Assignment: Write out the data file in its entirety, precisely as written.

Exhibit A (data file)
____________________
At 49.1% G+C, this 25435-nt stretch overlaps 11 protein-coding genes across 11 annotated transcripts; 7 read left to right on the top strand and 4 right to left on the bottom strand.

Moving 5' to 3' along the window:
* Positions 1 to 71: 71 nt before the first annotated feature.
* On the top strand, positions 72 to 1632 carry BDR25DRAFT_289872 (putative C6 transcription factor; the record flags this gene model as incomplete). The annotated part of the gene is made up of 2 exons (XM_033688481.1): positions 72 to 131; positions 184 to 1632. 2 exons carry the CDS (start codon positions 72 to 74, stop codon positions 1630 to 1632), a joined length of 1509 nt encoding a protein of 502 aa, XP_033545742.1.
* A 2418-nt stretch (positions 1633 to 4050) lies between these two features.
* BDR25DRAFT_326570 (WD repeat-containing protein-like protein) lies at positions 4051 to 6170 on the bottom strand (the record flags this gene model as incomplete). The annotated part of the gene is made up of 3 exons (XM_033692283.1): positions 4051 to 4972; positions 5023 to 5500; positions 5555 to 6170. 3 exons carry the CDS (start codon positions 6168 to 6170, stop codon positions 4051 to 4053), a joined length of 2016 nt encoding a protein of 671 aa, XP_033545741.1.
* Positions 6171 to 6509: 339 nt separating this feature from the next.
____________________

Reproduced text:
At 49.1% G+C, this 25435-nt stretch overlaps 11 protein-coding genes across 11 annotated transcripts; 7 read left to right on the top strand and 4 right to left on the bottom strand.

Moving 5' to 3' along the window:
* Positions 1 to 71: 71 nt before the first annotated feature.
* On the top strand, positions 72 to 1632 carry BDR25DRAFT_289872 (putative C6 transcription factor; the record flags this gene model as incomplete). The annotated part of the gene is made up of 2 exons (XM_033688481.1): positions 72 to 131; positions 184 to 1632. 2 exons carry the CDS (start codon positions 72 to 74, stop codon positions 1630 to 1632), a joined length of 1509 nt encoding a protein of 502 aa, XP_033545742.1.
* A 2418-nt stretch (positions 1633 to 4050) lies between these two features.
* BDR25DRAFT_326570 (WD repeat-containing protein-like protein) lies at positions 4051 to 6170 on the bottom strand (the record flags this gene model as incomplete). The annotated part of the gene is made up of 3 exons (XM_033692283.1): positions 4051 to 4972; positions 5023 to 5500; positions 5555 to 6170. 3 exons carry the CDS (start codon positions 6168 to 6170, stop codon positions 4051 to 4053), a joined length of 2016 nt encoding a protein of 671 aa, XP_033545741.1.
* Positions 6171 to 6509: 339 nt separating this feature from the next.